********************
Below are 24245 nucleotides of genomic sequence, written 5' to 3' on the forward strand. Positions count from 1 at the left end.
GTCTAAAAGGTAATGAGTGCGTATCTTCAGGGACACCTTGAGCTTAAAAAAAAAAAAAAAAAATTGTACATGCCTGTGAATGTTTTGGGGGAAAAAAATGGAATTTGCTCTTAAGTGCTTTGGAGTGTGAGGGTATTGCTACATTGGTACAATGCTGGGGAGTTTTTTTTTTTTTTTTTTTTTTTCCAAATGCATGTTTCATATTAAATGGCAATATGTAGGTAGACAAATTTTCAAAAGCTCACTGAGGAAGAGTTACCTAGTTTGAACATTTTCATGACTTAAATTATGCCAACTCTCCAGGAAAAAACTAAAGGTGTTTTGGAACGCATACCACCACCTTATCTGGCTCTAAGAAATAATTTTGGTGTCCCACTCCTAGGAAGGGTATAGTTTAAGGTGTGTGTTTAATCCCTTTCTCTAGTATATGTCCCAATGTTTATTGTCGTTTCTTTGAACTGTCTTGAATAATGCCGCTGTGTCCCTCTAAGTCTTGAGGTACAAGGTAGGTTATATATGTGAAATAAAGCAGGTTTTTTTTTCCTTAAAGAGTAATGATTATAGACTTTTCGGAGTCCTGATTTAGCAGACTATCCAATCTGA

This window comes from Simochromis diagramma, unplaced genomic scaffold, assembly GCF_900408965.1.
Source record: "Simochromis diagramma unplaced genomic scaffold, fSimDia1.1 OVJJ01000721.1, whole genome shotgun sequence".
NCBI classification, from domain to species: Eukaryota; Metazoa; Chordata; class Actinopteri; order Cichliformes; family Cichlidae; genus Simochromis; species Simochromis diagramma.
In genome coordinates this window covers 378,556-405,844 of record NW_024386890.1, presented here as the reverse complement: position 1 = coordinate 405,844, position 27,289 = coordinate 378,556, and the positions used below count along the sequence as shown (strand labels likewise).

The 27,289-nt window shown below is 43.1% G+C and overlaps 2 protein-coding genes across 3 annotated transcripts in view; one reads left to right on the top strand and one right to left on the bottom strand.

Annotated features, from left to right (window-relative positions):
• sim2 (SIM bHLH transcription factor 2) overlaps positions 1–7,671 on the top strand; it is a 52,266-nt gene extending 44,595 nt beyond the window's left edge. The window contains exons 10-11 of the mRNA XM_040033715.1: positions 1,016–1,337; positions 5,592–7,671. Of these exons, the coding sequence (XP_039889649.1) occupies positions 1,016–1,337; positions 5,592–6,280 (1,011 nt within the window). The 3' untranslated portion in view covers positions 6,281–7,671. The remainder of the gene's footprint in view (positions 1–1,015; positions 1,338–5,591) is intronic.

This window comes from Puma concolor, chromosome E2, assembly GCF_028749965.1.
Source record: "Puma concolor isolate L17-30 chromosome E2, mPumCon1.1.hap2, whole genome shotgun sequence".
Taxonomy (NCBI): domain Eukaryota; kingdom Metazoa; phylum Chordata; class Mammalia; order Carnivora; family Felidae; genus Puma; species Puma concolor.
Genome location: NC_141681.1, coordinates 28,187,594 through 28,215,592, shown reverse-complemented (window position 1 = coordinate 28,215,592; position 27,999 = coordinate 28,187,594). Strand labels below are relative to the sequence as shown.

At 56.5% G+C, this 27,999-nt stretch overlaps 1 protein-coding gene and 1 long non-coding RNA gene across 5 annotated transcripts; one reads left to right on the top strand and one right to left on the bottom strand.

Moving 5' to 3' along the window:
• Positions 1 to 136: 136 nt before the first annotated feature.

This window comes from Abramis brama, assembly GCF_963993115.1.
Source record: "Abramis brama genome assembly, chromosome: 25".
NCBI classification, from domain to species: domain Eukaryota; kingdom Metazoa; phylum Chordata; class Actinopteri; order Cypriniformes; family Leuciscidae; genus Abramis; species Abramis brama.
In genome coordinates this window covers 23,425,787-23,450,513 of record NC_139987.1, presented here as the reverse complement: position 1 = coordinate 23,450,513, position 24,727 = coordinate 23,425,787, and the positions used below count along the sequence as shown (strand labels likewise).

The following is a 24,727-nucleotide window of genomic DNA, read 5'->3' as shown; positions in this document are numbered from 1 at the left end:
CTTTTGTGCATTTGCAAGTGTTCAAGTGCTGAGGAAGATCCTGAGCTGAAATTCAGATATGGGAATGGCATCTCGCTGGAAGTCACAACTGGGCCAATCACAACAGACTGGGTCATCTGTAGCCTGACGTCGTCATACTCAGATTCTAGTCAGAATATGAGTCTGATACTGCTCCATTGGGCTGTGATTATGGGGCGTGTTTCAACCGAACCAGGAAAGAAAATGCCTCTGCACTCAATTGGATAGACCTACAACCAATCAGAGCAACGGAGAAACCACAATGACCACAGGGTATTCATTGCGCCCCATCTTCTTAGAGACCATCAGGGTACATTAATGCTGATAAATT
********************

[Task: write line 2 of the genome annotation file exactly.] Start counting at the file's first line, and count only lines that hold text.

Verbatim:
GTCTAAAAGGTAATGAGTGCGTATCTTCAGGGACACCTTGAGCTTAAAAAAAAAAAAAAAAAATTGTACATGCCTGTGAATGTTTTGGGGGAAAAAAATGGAATTTGCTCTTAAGTGCTTTGGAGTGTGAGGGTATTGCTACATTGGTACAATGCTGGGGAGTTTTTTTTTTTTTTTTTTTTTTTCCAAATGCATGTTTCATATTAAATGGCAATATGTAGGTAGACAAATTTTCAAAAGCTCACTGAGGAAGAGTTACCTAGTTTGAACATTTTCATGACTTAAATTATGCCAACTCTCCAGGAAAAAACTAAAGGTGTTTTGGAACGCATACCACCACCTTATCTGGCTCTAAGAAATAATTTTGGTGTCCCACTCCTAGGAAGGGTATAGTTTAAGGTGTGTGTTTAATCCCTTTCTCTAGTATATGTCCCAATGTTTATTGTCGTTTCTTTGAACTGTCTTGAATAATGCCGCTGTGTCCCTCTAAGTCTTGAGGTACAAGGTAGGTTATATATGTGAAATAAAGCAGGTTTTTTTTTCCTTAAAGAGTAATGATTATAGACTTTTCGGAGTCCTGATTTAGCAGACTATCCAATCTGA